Linux 5.8 Feature Queue Has Multiple Performance Optimizations, Intel Rocket Lake, Other Hardware
Written by Michael Larabel in Linux Kernel on 26 May 2020 at 11:00 AM EDT. Add A Comment
LINUX KERNEL --
If all goes well Linux 5.7 should reach stable this weekend and that in turn will mark the start of the Linux 5.8 merge window. With our monitoring of the various "-next" branches for weeks already, here is a look at some of what is on the table for this next version of the Linux kernel.

Among the changes slated for introduction with Linux 5.8 include:

- Linux 5.8 will optionally flush the L1d cache on context switching in the name of increased security.

- Better power-savings for some systems (those with PCIe to PCI-X/PCI bridges).

- Prepping for Compute Express Link.

- XSAVES supervisor states for future Intel CPU features.

- NVIDIA format modifiers support and other open-source Nouveau changes.

- More Intel Gen12 / Xe graphics work as well as Rocket Lake support and other bits.

- Intel Tiger Lake Thunderbolt/USB4 support.

- Better handling of critical thermal faults with Radeon GPUs.

- Soft recovery support for GFX10/Navi Radeon hardware.

- Runtime power management for the Lima DRM driver.

- Qualcomm Adreno 405 / 640 / 650 GPU support.

- AMDGPU TMZ support.

- The AMD Energy Driver is coming for providing energy reporting for Zen CPUs on Linux (at long last).

- AMD Renoir temperature monitoring support for those new Ryzen 4000 series mobile processors.

- The new kernel will begin using the TPAUSE instruction with new Intel CPUs.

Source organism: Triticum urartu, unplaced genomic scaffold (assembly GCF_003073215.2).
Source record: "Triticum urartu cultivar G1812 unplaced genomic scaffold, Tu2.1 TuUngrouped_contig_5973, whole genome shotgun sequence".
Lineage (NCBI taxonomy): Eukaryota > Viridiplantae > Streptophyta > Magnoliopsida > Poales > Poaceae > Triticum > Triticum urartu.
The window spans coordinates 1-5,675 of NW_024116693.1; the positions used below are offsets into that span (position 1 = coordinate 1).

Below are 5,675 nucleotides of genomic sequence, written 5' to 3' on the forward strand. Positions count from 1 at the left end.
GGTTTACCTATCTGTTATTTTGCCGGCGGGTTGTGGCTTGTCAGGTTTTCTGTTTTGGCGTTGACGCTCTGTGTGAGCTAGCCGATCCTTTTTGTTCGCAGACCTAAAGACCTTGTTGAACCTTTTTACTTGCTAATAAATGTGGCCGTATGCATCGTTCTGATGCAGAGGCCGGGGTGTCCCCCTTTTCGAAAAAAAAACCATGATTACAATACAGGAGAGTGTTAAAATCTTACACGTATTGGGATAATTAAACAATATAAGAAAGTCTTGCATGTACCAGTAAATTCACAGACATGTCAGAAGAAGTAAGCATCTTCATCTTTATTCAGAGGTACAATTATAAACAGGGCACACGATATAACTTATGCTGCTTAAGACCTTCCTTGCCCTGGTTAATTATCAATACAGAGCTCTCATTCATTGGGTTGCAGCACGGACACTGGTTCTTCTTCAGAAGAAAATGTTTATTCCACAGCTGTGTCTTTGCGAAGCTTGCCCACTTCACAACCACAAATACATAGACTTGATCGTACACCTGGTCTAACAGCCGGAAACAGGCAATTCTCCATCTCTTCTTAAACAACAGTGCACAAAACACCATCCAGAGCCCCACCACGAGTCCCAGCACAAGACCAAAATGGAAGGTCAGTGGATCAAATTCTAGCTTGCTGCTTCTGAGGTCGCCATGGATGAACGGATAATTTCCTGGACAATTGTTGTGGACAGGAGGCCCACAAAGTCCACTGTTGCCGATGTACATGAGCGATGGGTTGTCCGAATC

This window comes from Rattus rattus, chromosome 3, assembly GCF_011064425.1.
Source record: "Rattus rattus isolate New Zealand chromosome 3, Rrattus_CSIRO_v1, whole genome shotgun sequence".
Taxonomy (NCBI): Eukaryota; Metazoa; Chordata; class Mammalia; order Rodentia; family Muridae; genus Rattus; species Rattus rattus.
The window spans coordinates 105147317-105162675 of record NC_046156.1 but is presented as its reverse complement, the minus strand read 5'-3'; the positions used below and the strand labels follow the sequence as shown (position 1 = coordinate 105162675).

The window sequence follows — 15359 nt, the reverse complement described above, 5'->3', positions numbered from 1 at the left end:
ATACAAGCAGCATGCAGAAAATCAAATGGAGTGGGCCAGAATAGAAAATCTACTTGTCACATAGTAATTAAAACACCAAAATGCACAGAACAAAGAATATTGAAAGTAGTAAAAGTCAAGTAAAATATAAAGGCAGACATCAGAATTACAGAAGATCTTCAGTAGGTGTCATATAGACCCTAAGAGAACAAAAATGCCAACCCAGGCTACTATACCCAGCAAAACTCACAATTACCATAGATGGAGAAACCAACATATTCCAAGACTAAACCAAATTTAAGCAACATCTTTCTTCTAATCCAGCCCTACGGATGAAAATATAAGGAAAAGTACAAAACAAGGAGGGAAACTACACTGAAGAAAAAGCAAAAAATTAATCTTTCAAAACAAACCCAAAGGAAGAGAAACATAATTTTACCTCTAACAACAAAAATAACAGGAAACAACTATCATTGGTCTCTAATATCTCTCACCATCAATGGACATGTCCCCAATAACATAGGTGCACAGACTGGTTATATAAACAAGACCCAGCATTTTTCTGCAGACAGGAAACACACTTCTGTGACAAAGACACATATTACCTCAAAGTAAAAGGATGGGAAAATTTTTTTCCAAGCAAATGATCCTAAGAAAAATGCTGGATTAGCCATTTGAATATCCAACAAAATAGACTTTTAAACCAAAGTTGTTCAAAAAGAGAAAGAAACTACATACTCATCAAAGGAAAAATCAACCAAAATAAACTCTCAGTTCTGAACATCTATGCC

- Intel ComboPHY support for Gateway SoCs.

- P-State driver improvements.

- Intel DPTF battery support was just queued this week into the Linux power management code.

- Auto-detection for SoundWire on newer Intel platforms.

- Support for POWER10 prefixed instructions.

- More Loongson improvements.

- MIPS Release 5 and other updated MIPS bits.

- Potentially the new READFILE syscall.

- Many MediaTek wireless driver improvements.

- New Marvell/Aquantia Atlantic A2 NIC support.

- Better performance with the Freescale Ethernet driver.

- A reboot quirk for old MacBooks.

- Faster FUSE write performance.

- Faster Linux Writecache performance for Intel Optane DCPMM systems.

- An emulated block size target for the Linux device mapper code.

- Inline encryption support within the multi-queue block code.

- Intel-owned Habana Labs is mainlining the Gaudi AI training accelerator code.

- Thunderbolt support for non-x86 kernels.

- Controlling for ThinkPad laptops with dual fans.

- RME Babyface Pro support.

Plus more so stay tuned to Phoronix with our original reporting. If all goes well the next two weeks will serve as the Linux 5.8 merge window followed by seven or eight weeks worth of release candidates and then Linux 5.8 stable should be out in August, in time for making it into the likes of Fedora 33 and Ubuntu 20.10.
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Michael Larabel is the principal author of Phoronix.com and founded the site in 2004 with a focus on enriching the Linux hardware experience. Michael has written more than 20,000 articles covering the state of Linux hardware support, Linux performance, graphics drivers, and other topics. Michael is also the lead developer of the Phoronix Test Suite, Phoromatic, and OpenBenchmarking.org automated benchmarking software. He can be followed via Twitter or contacted via MichaelLarabel.com.

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